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Safety

Copper used to make reusable masks safer, easier to use

A patented technology is being used to manufacture reusable face masks using copper, which can help improve filter performance and disabling airborne virus particles.

By Indiana University August 5, 2020
The Multiscale Integrated Technology Solutions team works in the lab. Courtesy: Indiana University

Researchers at IUPUI’s Integrated Nanosystems Development Institute are utilizing copper to solve a problem very relevant today: making reusable face masks safer and more comfortable for daily use.

“We wondered how we could use our existing technology to turn something used in ancient times, like copper, into protection against COVID-19,” said Mangilal Agarwal, director of the Integrated Nanosystems Development Institute and professor of mechanical and energy engineering. “Any virus sitting on the surface that comes in contact with copper will be killed because of the antiviral properties.”

Agarwal and Hamid Dalir, associate professor, are applying a patented technology developed at IUPUI to manufacture reusable face masks using copper, a metal often used in the production of high-touch objects like doorknobs and handles. Their goal is to improve filter performance by trapping and disabling airborne virus particles.

“These masks have copper oxide applied at the nano level and would offer ultimate protection against virus risks like COVID-19,” Agarwal said. “Some cloth masks allow the small airborne particles to pass through, but with our technology, it would be close to 100% proof that you have the capability incorporated in the mask to deactivate the virus and improve filter performance.”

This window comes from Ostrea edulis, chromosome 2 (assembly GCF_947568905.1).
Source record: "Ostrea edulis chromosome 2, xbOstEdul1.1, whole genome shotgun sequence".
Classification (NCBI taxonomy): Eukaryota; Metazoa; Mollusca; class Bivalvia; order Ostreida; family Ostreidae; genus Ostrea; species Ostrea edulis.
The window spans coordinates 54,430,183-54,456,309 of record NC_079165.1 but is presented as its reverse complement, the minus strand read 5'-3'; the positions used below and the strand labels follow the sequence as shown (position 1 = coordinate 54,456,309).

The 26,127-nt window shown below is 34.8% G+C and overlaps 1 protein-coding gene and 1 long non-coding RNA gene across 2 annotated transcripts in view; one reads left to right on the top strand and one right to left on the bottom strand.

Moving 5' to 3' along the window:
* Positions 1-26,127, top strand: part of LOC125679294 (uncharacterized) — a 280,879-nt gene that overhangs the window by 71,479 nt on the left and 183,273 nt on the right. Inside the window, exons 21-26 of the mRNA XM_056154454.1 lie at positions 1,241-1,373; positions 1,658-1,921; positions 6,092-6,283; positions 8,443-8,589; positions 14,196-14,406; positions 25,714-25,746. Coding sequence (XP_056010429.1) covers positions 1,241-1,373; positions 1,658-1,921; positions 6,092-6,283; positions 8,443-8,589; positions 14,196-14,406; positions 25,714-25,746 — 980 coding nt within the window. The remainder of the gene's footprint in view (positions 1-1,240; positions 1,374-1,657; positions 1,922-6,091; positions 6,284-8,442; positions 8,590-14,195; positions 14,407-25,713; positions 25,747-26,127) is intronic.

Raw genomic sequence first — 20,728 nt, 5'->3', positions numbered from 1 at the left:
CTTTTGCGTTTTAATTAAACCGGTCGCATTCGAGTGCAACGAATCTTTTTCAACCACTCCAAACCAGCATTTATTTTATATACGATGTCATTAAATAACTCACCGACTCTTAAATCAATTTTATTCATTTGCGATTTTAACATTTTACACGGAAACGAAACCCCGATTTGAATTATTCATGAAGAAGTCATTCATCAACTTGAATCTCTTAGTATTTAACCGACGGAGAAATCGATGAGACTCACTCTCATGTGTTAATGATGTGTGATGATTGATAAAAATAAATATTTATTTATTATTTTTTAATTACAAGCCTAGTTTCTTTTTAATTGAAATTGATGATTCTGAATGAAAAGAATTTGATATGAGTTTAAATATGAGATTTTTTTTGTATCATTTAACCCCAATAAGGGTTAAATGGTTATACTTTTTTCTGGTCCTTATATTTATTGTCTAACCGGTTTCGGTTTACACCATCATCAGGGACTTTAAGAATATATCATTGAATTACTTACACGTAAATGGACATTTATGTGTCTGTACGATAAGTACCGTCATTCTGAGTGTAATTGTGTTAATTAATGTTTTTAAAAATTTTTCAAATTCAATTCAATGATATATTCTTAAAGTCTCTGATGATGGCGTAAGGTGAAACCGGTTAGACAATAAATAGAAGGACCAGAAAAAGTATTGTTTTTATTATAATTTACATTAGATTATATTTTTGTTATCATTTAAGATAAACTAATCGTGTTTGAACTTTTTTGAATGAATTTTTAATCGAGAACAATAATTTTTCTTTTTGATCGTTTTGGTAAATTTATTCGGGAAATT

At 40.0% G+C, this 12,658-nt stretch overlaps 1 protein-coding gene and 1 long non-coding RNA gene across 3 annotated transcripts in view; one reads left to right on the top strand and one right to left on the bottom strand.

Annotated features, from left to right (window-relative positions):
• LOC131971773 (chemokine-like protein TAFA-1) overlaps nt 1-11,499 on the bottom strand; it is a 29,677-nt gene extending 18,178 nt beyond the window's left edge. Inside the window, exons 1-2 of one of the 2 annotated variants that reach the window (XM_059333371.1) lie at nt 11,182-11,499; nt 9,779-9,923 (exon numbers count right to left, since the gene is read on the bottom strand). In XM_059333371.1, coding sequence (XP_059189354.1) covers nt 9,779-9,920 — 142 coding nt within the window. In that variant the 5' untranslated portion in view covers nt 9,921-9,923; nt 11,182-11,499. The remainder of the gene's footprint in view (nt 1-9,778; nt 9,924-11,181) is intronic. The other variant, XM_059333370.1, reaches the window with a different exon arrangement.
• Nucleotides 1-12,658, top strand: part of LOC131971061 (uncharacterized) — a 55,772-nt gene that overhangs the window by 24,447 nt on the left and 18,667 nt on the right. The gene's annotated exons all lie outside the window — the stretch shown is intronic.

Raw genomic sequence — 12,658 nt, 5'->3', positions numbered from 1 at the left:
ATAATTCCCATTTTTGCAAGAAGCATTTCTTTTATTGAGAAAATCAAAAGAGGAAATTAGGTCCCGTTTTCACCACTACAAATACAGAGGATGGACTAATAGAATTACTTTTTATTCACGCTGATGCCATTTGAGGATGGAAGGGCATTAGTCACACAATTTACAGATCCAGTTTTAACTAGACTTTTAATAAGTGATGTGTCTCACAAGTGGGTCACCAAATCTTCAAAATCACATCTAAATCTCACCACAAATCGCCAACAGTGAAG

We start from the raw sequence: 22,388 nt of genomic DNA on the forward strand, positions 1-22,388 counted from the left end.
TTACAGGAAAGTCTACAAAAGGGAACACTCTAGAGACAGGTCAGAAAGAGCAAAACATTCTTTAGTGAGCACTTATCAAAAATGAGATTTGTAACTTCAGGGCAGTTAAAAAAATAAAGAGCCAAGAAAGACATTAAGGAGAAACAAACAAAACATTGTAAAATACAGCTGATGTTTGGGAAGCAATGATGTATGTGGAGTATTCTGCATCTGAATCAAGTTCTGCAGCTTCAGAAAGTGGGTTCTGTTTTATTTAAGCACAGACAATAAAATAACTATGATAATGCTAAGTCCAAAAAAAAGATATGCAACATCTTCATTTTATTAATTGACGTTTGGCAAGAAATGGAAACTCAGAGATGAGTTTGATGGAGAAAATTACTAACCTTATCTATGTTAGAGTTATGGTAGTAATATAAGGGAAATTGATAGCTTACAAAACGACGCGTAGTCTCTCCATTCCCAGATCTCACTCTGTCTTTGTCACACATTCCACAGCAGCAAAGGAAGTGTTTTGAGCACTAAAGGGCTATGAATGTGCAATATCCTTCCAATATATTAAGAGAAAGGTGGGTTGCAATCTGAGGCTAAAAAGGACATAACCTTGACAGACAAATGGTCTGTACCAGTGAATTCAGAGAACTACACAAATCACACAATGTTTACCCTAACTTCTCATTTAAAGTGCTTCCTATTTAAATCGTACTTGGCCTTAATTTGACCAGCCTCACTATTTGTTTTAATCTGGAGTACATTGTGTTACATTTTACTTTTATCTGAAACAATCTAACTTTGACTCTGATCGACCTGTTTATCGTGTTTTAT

The technology – initially developed at IUPUI to make composite materials cheaper, lighter and stronger using nanomaterials – could be used to coat household masks with a layer of fabric protection inlaid with copper nanoparticles that disable virus particles as they reach the surface. The general public would be able to wear a reusable mask that offers the same superior level of protection as masks worn by healthcare providers, such as N95 masks.

“To make any fabric into a mask or filter, we have to provide the nanostructure, and we can put that nanostructure on a roll-to-roll printing machine with the fibers at nanoscale,” Agarwal said. “We are using electrospinning, using the electric field to spray the nanofibers onto the fabric.”

Agarwal and Dalir disclosed their technology to the Indiana University Innovation and Commercialization Office, and are looking to commercialize it through their startup. They plan to work with local companies manufacturing COVID-19 supplies under the Defense Protection Act.

Beyond face masks, the technology can be applied to other methods for fighting COVID-19, such as HEPA filters found in HVAC systems. Without good filters, Agarwal said, airborne virus particles could circulate between indoor areas. By applying the copper material to the filters, there could be virus free air circulation in buildings and hospitals.

“Our technology is good for masks and filters because we are not changing the manufacturing process,” Dalir said. “We just get the rolls of the mask and filter, manufacture and enhance it with copper-coated fabric and then use it as it would be used conventionally.”

– Edited by Chris Vavra, associate editor, Control Engineering, CFE Media and Technology, cvavra@cfemedia.com.


Indiana University